In the decades that followed, this interpretation would become what is known as the Many-Worlds Interpretation of quantum mechanics. It is an interpretation that suggests an infinite proliferation of universes. (Not a very economical use of universes, a professor of mine once said.) Is it a viable interpretation? The answer to that question has been debated for decades without resolution. But regardless: who among us has never dreamt of an alternate world? A choice made differently? Who hasn’t stayed up at night, contemplating some difficult decision, wishing it were possible to see both scenarios played out, to know definitively which option to choose. “We can never know what to want,” the Czech writer Milan Kundera wrote, “because, living only one life, we can neither compare it with our previous lives nor perfect it in our lives to come.” The unbearable lightness : “if we have only one life to live, we might as well not have lived at all.” The many worlds interpretation saves us from this lightness, gives our lives the weight of infinite repetition and variation. True, the rescue is more theoretical than practical, given that nothing about the interpretation suggests access to the alternate universes. Which brings us back to our thought experiment.

This time, instead of imagining future selves, imagine three alternate selves. Versions of you who made different choices or were born into different circumstances or who had better luck. Like the last time, follow these selves into the future, see who they might become.

Here is what I want to know: how much distance is there between your imagined futures selves versus your alternate selves? Between what is possible and what is impossible?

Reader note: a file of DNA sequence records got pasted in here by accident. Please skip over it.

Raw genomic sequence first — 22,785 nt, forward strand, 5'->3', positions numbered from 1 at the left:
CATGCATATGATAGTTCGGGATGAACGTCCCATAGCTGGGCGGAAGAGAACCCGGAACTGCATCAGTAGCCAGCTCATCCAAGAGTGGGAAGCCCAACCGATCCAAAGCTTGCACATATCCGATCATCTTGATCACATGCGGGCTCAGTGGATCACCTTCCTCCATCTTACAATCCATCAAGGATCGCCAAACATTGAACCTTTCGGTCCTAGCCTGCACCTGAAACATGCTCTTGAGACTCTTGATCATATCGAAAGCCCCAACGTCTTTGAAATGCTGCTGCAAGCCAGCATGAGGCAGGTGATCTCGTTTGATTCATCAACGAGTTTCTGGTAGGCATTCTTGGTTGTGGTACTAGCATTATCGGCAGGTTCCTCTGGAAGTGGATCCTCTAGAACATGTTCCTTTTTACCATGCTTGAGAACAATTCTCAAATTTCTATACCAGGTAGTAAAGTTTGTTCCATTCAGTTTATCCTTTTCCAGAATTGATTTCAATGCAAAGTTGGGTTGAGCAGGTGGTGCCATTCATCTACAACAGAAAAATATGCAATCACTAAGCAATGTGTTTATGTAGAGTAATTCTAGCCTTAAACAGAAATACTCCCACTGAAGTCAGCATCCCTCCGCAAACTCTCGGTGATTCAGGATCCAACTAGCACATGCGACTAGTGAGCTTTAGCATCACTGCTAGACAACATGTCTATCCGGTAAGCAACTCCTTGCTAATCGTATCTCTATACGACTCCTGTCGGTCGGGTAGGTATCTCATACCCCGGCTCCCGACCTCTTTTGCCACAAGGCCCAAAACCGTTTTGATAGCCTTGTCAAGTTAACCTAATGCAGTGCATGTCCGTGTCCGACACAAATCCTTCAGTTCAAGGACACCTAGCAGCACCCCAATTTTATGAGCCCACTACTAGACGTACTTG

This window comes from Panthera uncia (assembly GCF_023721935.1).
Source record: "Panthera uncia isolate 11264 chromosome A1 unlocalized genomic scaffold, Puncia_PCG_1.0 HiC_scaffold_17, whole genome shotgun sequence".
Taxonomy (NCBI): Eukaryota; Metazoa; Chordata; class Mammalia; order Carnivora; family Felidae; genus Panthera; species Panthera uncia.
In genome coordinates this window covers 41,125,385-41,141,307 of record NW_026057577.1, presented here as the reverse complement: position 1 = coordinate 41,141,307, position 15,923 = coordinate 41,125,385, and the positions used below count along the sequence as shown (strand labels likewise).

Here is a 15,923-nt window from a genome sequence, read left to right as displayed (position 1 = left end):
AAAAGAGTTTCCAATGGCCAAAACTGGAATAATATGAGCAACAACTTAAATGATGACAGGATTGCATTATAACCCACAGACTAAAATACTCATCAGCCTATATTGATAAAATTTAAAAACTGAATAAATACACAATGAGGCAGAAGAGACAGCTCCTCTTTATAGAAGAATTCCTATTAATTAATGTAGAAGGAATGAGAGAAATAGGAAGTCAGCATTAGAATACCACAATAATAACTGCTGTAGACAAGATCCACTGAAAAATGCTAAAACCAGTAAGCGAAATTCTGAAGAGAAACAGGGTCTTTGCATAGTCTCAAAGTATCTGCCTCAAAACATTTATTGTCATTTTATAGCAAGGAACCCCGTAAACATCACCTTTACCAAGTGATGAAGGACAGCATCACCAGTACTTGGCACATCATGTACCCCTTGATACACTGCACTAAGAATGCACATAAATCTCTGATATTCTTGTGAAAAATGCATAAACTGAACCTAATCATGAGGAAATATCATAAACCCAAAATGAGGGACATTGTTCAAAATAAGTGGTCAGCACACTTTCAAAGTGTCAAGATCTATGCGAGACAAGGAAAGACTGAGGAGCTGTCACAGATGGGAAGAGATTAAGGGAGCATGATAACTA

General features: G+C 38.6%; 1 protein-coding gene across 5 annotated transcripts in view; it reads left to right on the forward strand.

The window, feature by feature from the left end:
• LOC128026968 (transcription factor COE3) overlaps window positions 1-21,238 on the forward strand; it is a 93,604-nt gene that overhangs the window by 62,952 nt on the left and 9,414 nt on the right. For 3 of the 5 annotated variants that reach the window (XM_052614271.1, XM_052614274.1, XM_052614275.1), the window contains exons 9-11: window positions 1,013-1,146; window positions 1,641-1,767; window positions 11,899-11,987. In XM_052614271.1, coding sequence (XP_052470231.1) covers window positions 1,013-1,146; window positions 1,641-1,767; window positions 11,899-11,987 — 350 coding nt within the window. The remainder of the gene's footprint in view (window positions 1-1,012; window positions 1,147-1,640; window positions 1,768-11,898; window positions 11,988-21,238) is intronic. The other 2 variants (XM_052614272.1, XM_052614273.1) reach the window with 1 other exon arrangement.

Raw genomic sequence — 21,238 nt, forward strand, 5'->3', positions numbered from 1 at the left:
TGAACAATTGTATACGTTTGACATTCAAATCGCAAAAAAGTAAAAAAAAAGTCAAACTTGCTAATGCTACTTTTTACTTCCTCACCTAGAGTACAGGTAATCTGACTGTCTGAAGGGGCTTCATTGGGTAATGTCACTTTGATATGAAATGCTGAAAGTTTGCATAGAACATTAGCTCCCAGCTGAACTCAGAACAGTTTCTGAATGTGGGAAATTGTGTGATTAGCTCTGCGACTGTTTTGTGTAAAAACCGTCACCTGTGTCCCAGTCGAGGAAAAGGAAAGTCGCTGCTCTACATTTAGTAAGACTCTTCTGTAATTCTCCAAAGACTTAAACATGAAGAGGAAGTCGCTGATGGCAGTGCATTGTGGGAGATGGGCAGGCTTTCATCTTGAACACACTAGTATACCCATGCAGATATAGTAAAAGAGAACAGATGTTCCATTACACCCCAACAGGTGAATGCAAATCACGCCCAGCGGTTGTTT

When I first began writing my novel, In Universes, I was living in Montana with my boyfriend K, working as a snowboard instructor. I’d tried to become a physicist—I wanted so badly to understand quantum mechanics, the multiverse. I wanted to create thought experiments that changed our understanding of how the world worked on the most fundamental level. But I’d bumped up against the limits of my brain—or maybe against sexism and terrible teaching and depression. Without alternate lives to compare, who can say which? Regardless, I’d left academia and fled to the mountains. For the first time in my life, I stopped trying so hard, built a life that didn’t feel crushing. My relationship with my family had always been fraught, but with K, for the first time, I felt secure in the knowledge that I was loved. I was happy, but not entirely content. I imagined different futures for myself: I could work my way up through the snowboard instructor certification program, spend my days teaching in the snow and sun, come home to write and paint in the evenings. I could work with horses, like I did in the summers. Surround myself with non-human animals, rescue horses from abusive situations and rehab them until they could find new homes. I could go to grad school—for writing or art or the philosophy of physics. (Was the dream dead, or merely deferred?) I never imagined leaving K. Why would I? He was my first and truest home.